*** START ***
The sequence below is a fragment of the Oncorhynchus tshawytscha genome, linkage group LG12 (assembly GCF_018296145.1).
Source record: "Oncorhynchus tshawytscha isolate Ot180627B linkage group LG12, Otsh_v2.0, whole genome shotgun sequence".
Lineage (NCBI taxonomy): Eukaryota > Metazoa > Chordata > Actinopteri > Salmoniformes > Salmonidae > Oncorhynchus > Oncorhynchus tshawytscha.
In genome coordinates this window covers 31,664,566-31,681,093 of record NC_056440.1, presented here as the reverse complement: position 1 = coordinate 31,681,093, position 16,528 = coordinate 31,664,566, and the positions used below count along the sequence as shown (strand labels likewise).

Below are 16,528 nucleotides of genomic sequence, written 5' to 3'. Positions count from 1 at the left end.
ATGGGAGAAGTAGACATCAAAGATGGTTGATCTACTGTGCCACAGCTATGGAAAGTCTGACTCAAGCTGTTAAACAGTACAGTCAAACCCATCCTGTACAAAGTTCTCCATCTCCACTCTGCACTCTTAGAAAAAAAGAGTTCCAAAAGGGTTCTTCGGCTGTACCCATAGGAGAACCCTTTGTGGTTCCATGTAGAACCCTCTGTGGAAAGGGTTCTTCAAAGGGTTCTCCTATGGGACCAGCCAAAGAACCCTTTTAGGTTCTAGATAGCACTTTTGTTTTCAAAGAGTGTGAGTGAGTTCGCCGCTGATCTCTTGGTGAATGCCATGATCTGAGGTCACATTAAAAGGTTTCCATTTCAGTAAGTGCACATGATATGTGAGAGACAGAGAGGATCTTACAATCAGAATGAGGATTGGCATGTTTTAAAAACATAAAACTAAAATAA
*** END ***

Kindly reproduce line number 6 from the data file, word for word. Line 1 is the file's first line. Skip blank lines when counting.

ATGGGAGAAGTAGACATCAAAGATGGTTGATCTACTGTGCCACAGCTATGGAAAGTCTGACTCAAGCTGTTAAACAGTACAGTCAAACCCATCCTGTACAAAGTTCTCCATCTCCACTCTGCACTCTTAGAAAAAAAGAGTTCCAAAAGGGTTCTTCGGCTGTACCCATAGGAGAACCCTTTGTGGTTCCATGTAGAACCCTCTGTGGAAAGGGTTCTTCAAAGGGTTCTCCTATGGGACCAGCCAAAGAACCCTTTTAGGTTCTAGATAGCACTTTTGTTTTCAAAGAGTGTGAGTGAGTTCGCCGCTGATCTCTTGGTGAATGCCATGATCTGAGGTCACATTAAAAGGTTTCCATTTCAGTAAGTGCACATGATATGTGAGAGACAGAGAGGATCTTACAATCAGAATGAGGATTGGCATGTTTTAAAAACATAAAACTAAAATAA